This includes Apistogramma Cacatuoides, as well as Apistogramma agassizii.
Still, it’s important to note that, regardless of their temperament, all apisto species are bottom dwellers. This means that not a single one can be considered entirely suitable for kribs.
Adequate Tank Size
Ensuring your tank is adequately sized can help you provide a large enough territory for each fish species.
Ensure you have a spacious tank of at least 30 gallons to provide ample room for both species.
As these fish don’t like to swim to the top of the tank, the aquarium’s height isn’t that important. This is why they are suitable for a 40-gallon breeder tank, which is one of my favorite setups.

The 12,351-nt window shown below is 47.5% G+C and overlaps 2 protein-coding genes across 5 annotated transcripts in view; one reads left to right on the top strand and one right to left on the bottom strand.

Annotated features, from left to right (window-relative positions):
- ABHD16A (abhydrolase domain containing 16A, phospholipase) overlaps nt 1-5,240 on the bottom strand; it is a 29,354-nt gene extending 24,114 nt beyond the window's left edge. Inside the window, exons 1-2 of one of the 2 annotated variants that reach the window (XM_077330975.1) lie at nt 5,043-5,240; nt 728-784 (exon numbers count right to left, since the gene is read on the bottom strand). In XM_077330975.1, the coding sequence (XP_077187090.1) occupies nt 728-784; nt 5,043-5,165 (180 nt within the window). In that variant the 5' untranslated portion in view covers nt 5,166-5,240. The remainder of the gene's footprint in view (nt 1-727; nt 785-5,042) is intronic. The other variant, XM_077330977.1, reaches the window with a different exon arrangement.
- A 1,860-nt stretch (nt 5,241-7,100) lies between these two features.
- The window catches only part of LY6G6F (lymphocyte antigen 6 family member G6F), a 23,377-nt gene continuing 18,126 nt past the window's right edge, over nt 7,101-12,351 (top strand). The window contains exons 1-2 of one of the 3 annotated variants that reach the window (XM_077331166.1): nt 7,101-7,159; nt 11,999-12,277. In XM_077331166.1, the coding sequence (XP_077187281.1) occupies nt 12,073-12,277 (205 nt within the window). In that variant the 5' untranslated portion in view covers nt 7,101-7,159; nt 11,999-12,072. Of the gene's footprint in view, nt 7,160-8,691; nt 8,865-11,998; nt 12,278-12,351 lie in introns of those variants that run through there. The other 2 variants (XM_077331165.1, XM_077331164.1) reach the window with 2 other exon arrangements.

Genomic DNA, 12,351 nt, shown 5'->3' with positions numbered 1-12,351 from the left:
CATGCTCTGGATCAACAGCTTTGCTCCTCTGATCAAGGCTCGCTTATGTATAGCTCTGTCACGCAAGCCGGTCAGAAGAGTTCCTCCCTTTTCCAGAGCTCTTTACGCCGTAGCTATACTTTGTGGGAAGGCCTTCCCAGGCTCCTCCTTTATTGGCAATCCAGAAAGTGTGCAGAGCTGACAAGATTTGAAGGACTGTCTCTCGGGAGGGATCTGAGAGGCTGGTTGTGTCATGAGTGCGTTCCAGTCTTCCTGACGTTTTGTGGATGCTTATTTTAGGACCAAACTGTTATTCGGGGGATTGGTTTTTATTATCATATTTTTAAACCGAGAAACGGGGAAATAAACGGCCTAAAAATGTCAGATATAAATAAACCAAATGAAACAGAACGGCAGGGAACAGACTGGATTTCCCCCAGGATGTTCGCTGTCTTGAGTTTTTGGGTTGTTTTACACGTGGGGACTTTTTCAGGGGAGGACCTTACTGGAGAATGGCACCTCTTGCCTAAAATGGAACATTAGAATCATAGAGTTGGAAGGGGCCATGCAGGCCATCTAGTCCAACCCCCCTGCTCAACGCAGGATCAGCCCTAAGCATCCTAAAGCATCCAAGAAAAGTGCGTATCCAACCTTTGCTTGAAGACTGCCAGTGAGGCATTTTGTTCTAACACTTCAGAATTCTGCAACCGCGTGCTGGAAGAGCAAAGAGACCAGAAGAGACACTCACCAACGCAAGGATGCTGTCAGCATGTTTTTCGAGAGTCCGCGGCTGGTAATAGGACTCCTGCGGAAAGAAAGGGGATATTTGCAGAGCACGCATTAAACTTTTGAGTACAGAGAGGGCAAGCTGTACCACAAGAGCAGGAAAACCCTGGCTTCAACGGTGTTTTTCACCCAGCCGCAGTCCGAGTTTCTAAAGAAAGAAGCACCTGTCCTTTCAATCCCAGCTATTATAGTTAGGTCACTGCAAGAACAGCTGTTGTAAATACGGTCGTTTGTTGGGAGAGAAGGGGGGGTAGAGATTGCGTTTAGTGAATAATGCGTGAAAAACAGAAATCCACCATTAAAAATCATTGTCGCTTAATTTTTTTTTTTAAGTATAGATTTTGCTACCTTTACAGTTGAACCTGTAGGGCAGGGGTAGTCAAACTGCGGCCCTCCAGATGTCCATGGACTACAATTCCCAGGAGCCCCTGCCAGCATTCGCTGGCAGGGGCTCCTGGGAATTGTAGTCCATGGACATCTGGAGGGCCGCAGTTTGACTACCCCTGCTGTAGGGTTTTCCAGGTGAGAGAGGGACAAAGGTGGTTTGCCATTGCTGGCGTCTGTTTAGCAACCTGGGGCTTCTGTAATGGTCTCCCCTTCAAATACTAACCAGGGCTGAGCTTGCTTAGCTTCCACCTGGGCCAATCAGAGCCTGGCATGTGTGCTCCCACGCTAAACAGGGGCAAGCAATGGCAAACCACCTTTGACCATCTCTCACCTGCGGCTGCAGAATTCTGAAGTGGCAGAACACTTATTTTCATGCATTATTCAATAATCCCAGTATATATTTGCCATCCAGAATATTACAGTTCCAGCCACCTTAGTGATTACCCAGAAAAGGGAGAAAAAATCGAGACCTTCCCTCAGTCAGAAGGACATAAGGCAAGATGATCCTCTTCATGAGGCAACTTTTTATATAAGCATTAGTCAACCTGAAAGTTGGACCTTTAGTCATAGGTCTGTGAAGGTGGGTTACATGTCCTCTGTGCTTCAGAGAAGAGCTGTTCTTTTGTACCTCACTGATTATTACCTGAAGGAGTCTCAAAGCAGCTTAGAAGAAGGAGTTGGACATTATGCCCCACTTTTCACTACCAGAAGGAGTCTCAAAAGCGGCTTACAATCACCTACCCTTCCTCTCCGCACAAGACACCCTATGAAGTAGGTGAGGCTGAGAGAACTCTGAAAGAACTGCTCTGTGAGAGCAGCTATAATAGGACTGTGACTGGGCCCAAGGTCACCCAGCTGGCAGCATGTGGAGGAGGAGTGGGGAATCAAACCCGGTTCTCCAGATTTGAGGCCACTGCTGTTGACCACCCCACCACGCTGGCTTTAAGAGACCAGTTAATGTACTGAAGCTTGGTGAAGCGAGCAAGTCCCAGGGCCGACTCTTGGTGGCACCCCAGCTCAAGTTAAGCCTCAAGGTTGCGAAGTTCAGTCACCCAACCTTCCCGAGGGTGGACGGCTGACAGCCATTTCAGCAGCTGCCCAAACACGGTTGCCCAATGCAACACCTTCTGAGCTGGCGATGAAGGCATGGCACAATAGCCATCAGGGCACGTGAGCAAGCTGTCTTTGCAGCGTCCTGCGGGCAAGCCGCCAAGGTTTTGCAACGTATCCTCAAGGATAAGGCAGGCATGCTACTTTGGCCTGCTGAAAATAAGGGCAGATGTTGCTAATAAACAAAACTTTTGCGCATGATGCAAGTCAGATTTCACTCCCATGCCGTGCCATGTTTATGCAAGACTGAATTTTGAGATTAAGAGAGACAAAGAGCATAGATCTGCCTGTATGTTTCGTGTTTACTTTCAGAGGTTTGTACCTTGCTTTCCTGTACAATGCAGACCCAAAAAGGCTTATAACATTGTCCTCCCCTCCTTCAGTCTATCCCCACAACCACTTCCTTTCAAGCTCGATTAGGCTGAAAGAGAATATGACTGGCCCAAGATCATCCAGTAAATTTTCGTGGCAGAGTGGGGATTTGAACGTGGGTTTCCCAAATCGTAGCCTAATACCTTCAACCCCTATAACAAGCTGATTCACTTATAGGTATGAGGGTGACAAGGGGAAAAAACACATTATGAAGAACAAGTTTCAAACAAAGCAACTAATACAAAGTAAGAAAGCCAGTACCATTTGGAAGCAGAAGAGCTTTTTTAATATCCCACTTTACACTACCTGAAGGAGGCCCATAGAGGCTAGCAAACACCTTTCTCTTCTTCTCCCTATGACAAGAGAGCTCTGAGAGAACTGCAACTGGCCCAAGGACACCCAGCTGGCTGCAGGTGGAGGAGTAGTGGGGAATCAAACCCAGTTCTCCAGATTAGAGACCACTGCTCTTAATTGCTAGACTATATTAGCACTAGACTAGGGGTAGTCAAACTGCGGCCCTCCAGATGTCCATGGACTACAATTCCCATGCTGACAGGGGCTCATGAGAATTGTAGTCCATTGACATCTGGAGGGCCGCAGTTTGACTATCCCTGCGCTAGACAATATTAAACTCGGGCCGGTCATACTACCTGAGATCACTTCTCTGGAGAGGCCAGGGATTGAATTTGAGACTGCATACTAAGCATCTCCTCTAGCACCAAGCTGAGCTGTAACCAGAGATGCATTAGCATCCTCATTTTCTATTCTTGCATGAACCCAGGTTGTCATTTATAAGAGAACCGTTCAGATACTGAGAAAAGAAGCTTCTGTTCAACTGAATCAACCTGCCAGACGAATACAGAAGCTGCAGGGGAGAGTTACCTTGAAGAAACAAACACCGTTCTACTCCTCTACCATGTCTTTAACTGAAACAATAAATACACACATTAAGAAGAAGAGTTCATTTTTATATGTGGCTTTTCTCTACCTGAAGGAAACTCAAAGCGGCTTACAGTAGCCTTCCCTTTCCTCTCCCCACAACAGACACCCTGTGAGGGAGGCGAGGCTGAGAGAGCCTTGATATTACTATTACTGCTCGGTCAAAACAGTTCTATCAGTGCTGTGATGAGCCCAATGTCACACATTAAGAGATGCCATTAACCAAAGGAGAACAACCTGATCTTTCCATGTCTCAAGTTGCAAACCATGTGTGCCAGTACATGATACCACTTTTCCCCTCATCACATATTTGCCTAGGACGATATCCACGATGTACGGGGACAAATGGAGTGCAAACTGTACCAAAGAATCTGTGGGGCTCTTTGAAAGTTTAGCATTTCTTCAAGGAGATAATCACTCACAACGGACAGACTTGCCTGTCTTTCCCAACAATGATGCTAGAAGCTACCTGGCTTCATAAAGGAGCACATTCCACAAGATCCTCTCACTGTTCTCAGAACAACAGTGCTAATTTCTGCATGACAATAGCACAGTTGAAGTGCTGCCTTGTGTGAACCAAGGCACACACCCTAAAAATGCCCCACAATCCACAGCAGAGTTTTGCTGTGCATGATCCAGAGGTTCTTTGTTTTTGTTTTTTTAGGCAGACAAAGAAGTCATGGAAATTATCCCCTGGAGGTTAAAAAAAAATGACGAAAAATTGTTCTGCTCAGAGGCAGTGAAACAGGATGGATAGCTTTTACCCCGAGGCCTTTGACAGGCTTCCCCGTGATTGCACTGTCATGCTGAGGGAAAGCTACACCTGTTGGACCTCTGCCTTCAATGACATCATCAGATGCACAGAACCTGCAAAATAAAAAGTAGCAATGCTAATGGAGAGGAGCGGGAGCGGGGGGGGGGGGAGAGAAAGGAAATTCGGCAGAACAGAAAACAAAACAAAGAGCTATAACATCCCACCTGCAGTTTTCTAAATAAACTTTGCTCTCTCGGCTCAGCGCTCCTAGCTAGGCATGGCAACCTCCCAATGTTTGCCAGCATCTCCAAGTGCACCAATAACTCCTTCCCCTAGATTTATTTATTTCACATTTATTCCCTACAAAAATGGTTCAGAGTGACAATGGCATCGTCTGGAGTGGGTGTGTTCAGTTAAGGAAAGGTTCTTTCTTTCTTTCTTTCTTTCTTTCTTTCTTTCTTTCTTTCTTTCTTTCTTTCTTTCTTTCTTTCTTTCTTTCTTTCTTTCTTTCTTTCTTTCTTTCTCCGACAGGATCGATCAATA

Provide Enough Hiding Spots
Providing lots of hiding spots is crucial when keeping kribensis cichlids and apistogrammas together in a tank. In fact, this might be the most important part of making sure these two live peacefully.
Both kribensis cichlids and apistogrammas are territorial species. By offering numerous hiding spots, such as caves, rocks, and vegetation, you create distinct territories within the tank.
This helps reduce aggression and potential conflicts between them by providing designated areas for each fish to claim as their own.
Not just that, but hiding spots offer a sense of security for both species. If they become stressed, they know there’s a good place to hide.
Incorporating plants that grow on rocks is also helpful, as this can create a visual barrier that will help these fish live more peacefully.
Make Sure The Water Parameters Are Suitable
Suitable water parameters will reduce the stress among fish.